thu 22/04/2021

Billy Bragg & Joe Henry, St Georges Church, Brighton | reviews, news & interviews

Billy Bragg & Joe Henry, St Georges Church, Brighton

Billy Bragg & Joe Henry, St Georges Church, Brighton

An affable, freight-jumping, socialist journey with two courteously captivating performers

A couple of rail-roadin' hobos

The day after Trump won the US presidential election was always going to be an interesting day for a concert by Billy Bragg and his American cohort Joe Henry.

The day after Trump won the US presidential election was always going to be an interesting day for a concert by Billy Bragg and his American cohort Joe Henry. Bragg’s 1986 song “Help Save the Youth of America” is, for instance, given added power by historical circumstance, and the closing lines have real heft: “The cities of Europe have burned before/And they may yet burn again/And if they do I hope you understand/That Washington will burn with them.” After the song, however, he says the election actually gave him hope because of the massed support for the left-leaning Bernie Sanders, even if, eventually “25 percent of Americans elected an arsehole”.

Only a small portion of the evening is devoted to Bragg’s back catalogue. The concert is based around Bragg and Henry’s recent album, Shine a Light: Field Recordings From the Great American Railroad, which they recorded on an epic train journey across the States, from Chicago to LA, via the Texan Rio Grande border. The night starts and ends with them both playing this material while in between, just prior and after an interval, Henry and Bragg do small solo turns,.

The venue gives the proceedings added impact. It’s a listed building, an active church with nearly 200 years of history. Inside are balconies all round – from which the view is rather limited - and a gently arched, pale blue ceiling high above. The duo perform beneath a large hanging portrait of a heavily bleeding Christ. Bragg makes the odd jokey aside – “It’s like a church in here”, etc – but really the surroundings add a certain venerational aspect, not so much towards the performers as their politics.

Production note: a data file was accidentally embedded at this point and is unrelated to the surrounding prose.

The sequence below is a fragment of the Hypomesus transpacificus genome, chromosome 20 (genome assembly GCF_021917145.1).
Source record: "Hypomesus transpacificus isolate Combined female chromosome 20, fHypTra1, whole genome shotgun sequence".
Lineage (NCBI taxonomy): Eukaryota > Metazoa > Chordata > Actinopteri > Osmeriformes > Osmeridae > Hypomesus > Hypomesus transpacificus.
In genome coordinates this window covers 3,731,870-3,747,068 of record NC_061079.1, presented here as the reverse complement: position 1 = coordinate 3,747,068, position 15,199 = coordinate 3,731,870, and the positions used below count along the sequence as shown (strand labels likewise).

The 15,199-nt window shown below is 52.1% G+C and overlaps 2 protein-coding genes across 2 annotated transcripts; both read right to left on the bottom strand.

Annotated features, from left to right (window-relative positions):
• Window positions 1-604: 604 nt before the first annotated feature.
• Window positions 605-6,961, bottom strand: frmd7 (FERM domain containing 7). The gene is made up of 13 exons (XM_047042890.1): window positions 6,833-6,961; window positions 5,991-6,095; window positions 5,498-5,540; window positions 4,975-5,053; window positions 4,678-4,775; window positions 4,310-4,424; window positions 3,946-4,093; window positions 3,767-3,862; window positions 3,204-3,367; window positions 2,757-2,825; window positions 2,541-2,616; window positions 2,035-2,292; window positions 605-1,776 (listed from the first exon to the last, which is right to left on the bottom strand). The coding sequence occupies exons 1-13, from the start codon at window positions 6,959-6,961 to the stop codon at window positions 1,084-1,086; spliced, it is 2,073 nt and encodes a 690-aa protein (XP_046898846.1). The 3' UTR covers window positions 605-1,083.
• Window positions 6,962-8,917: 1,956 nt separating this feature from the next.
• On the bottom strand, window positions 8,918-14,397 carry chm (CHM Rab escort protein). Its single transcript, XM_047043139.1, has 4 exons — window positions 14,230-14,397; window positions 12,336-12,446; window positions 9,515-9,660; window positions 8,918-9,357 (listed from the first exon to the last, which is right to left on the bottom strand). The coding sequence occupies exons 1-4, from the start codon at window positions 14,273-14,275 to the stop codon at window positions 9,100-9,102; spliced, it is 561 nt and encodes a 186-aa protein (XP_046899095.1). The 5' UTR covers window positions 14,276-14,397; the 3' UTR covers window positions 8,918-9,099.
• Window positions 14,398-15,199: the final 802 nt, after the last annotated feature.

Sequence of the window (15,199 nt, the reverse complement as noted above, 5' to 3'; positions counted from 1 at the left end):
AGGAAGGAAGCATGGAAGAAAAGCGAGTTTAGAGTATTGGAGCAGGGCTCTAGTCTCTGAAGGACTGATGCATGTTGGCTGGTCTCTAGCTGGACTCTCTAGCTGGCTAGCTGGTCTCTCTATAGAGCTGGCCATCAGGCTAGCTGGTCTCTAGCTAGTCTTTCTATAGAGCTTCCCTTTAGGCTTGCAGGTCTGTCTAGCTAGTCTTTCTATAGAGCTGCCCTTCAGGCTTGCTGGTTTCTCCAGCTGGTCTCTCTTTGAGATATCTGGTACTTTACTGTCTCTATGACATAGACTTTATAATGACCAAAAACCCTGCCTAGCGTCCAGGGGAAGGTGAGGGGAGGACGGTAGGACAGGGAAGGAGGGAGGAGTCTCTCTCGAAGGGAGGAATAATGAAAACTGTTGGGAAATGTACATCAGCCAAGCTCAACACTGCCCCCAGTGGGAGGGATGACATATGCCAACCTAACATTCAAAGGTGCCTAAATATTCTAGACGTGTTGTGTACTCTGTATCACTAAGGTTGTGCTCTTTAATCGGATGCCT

Bragg and Henry start with a thrumming take on “Railroad Bill”. They’re both svelte figures, the former in khaki, sporting a light beard, and the latter more rock’n'roll in a black polka-dot shirt and tie. Between songs they relate anecdotes and tell us facts about the US rail system, how it’s now mostly used for freight except for the “the Boston Corridor” where Amtrak make 80 percent of their profits. They play familiar standards, such as “John Henry”, “Gentle on My Mind” and a tasty version of “The Midnight Special”, making clear throughout how much they owe blues giant Lead Belly. It’s especially freakish to hear Bragg yodelling on a version of Jimmie Rodgers’ “Waiting For a Train”, a fact he acknowledges afterwards: the last English yodel on record, he says, was Morrissey on “The Boy With the Thorn in his Side”. But it’s on their version of the melancholy “The L&N Don’t Stop Here Anymore” that Bragg’s bass and Henry’s Elvis Costello-ish voice blend perfectly.

Joe Henry’s solo set is slow and songwriterly. Between songs he keeps apologising for his nation’s decision, saying of the distinction between patriotism and nationalism, “my country has confused that grossly.” As a producer he’s worked with many American greats and drops in anecdotes about Mavis Staples, Allen Toussaint and Rosanne Cash, and plays his poetic diatribe, “Our Song”, at the piano. He’s likeable but his music trudges rather than sweeping me away.

Bragg, on the other hand, goes full polemic, opening with his 1985 hit “Between the Wars”, playing the topical Anaïs Mitchell number “Why We Build the Wall”, then pummelling us with a livid, righteous “There is Power in a Union”, which causes something of a sing-along, drawing attention to Brighton’s status as an oasis of red and green amid southern England’s parched desert of Tory blue.

By the pair's last set and encore, it’s all very lively and relaxed, in a politely chatty sort of way, and their take on “Rock Island Line”, as a call and response song, is great, their voices sparring and reinventing it. For me, if not the audience as a whole, the evening like the album it celebrates could have done with more such reinvention, and perhaps less of a reverential, nostalgic attitude to these songs. The concert is a success, nonetheless. They're both very engaging performers. When they close with Woody Guthrie’s “Ramblin’ Round”, drawing attention to the universality of the refugee experience, whether as a now-romanticised dustbowl Okie of the 1930s or a contemporary Syrian, it sets the mind going in a useful, positive direction as we head into the freezing night.

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